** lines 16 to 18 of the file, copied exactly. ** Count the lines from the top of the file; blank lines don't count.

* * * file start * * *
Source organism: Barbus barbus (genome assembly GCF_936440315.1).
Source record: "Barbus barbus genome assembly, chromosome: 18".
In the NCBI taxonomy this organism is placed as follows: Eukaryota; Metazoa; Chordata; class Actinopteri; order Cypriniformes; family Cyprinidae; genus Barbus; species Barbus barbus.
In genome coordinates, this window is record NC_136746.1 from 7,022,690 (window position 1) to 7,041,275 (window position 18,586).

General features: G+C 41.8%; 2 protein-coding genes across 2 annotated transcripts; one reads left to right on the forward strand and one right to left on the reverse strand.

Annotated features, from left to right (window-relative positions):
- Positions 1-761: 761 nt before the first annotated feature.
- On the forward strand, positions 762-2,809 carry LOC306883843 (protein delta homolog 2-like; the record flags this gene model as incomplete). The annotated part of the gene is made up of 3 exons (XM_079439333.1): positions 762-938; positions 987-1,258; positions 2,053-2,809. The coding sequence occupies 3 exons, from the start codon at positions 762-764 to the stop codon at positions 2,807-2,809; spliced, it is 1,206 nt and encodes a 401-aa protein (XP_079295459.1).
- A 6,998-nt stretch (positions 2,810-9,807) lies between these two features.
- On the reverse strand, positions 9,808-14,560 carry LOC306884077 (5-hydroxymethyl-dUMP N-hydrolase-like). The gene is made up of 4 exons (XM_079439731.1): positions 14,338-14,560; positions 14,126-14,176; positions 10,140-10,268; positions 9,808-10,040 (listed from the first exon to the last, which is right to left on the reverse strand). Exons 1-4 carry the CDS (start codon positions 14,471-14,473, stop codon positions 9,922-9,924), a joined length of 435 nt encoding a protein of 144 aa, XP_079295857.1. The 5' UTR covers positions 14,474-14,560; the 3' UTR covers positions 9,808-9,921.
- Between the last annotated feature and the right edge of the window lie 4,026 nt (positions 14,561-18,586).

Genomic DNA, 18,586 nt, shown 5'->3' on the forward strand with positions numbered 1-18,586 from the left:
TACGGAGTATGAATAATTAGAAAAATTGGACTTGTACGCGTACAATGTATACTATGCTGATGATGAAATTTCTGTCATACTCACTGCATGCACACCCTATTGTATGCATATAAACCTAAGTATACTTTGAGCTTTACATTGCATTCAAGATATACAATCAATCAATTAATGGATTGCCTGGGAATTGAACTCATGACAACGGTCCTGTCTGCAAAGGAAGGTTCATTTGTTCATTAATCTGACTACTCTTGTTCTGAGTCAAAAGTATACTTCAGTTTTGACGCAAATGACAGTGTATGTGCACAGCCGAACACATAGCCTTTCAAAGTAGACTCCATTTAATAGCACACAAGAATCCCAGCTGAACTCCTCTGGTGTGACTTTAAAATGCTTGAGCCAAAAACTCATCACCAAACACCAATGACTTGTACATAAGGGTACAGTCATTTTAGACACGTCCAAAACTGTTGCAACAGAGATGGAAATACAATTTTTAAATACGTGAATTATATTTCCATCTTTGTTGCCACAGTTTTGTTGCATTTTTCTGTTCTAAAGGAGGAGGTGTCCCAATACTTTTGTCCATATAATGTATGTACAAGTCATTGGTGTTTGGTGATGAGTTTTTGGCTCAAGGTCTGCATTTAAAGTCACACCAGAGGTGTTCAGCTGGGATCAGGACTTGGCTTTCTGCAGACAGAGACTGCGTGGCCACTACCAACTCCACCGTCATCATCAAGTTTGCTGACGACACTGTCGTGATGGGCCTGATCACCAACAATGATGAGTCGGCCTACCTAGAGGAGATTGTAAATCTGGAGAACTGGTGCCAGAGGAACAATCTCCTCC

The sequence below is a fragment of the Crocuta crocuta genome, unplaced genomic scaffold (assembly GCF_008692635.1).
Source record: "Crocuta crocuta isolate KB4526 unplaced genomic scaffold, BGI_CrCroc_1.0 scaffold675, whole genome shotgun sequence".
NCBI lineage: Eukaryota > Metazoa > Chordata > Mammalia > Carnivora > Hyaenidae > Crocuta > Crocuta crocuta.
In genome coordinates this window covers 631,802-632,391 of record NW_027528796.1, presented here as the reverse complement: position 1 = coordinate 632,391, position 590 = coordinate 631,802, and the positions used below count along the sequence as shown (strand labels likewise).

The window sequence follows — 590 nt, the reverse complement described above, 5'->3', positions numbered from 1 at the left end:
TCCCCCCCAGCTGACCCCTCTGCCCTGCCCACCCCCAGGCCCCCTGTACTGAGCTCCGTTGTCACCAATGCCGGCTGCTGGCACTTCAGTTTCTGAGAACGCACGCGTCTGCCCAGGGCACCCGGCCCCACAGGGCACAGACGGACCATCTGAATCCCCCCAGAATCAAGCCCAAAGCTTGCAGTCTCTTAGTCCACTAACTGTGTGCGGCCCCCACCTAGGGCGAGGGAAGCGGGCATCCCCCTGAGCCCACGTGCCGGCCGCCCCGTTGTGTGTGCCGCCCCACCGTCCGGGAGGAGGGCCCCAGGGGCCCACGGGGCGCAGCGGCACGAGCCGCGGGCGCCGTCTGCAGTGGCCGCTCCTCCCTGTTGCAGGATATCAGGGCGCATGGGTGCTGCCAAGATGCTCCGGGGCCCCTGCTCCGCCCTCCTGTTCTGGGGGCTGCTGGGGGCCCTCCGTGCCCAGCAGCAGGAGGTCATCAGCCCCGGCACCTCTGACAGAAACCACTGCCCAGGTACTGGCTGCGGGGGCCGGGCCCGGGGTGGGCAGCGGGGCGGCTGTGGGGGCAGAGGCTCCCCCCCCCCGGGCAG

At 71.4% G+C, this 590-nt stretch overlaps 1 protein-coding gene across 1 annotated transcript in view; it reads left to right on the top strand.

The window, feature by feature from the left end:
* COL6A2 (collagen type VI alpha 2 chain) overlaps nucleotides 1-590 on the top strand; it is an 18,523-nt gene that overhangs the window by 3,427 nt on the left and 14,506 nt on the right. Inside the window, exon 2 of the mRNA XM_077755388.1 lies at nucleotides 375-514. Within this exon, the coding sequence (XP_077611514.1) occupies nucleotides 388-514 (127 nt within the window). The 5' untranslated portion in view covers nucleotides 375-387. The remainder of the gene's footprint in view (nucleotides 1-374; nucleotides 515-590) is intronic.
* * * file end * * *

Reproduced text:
NCBI lineage: Eukaryota > Metazoa > Chordata > Mammalia > Carnivora > Hyaenidae > Crocuta > Crocuta crocuta.
In genome coordinates this window covers 631,802-632,391 of record NW_027528796.1, presented here as the reverse complement: position 1 = coordinate 632,391, position 590 = coordinate 631,802, and the positions used below count along the sequence as shown (strand labels likewise).

The window sequence follows — 590 nt, the reverse complement described above, 5'->3', positions numbered from 1 at the left end: